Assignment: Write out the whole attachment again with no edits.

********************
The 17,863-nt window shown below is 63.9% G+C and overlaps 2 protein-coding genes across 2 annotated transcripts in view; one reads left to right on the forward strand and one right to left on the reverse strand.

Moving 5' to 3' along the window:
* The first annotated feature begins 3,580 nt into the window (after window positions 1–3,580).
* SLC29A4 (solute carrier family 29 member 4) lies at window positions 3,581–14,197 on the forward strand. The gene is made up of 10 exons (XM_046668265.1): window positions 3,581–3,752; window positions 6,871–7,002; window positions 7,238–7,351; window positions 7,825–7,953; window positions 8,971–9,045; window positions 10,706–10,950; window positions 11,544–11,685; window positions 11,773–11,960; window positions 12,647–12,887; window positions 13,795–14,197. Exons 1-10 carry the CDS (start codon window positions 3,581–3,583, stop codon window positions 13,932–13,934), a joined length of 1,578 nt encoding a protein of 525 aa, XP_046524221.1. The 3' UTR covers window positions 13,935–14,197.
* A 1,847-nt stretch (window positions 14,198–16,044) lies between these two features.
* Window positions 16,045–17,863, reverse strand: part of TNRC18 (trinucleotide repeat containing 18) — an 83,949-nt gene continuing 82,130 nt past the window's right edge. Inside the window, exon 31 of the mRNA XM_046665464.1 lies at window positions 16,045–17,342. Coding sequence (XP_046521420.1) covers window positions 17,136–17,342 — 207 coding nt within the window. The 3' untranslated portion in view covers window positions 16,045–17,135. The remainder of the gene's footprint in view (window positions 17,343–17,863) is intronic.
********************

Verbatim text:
The 17,863-nt window shown below is 63.9% G+C and overlaps 2 protein-coding genes across 2 annotated transcripts in view; one reads left to right on the forward strand and one right to left on the reverse strand.

Moving 5' to 3' along the window:
* The first annotated feature begins 3,580 nt into the window (after window positions 1–3,580).
* SLC29A4 (solute carrier family 29 member 4) lies at window positions 3,581–14,197 on the forward strand. The gene is made up of 10 exons (XM_046668265.1): window positions 3,581–3,752; window positions 6,871–7,002; window positions 7,238–7,351; window positions 7,825–7,953; window positions 8,971–9,045; window positions 10,706–10,950; window positions 11,544–11,685; window positions 11,773–11,960; window positions 12,647–12,887; window positions 13,795–14,197. Exons 1-10 carry the CDS (start codon window positions 3,581–3,583, stop codon window positions 13,932–13,934), a joined length of 1,578 nt encoding a protein of 525 aa, XP_046524221.1. The 3' UTR covers window positions 13,935–14,197.
* A 1,847-nt stretch (window positions 14,198–16,044) lies between these two features.
* Window positions 16,045–17,863, reverse strand: part of TNRC18 (trinucleotide repeat containing 18) — an 83,949-nt gene continuing 82,130 nt past the window's right edge. Inside the window, exon 31 of the mRNA XM_046665464.1 lies at window positions 16,045–17,342. Coding sequence (XP_046521420.1) covers window positions 17,136–17,342 — 207 coding nt within the window. The 3' untranslated portion in view covers window positions 16,045–17,135. The remainder of the gene's footprint in view (window positions 17,343–17,863) is intronic.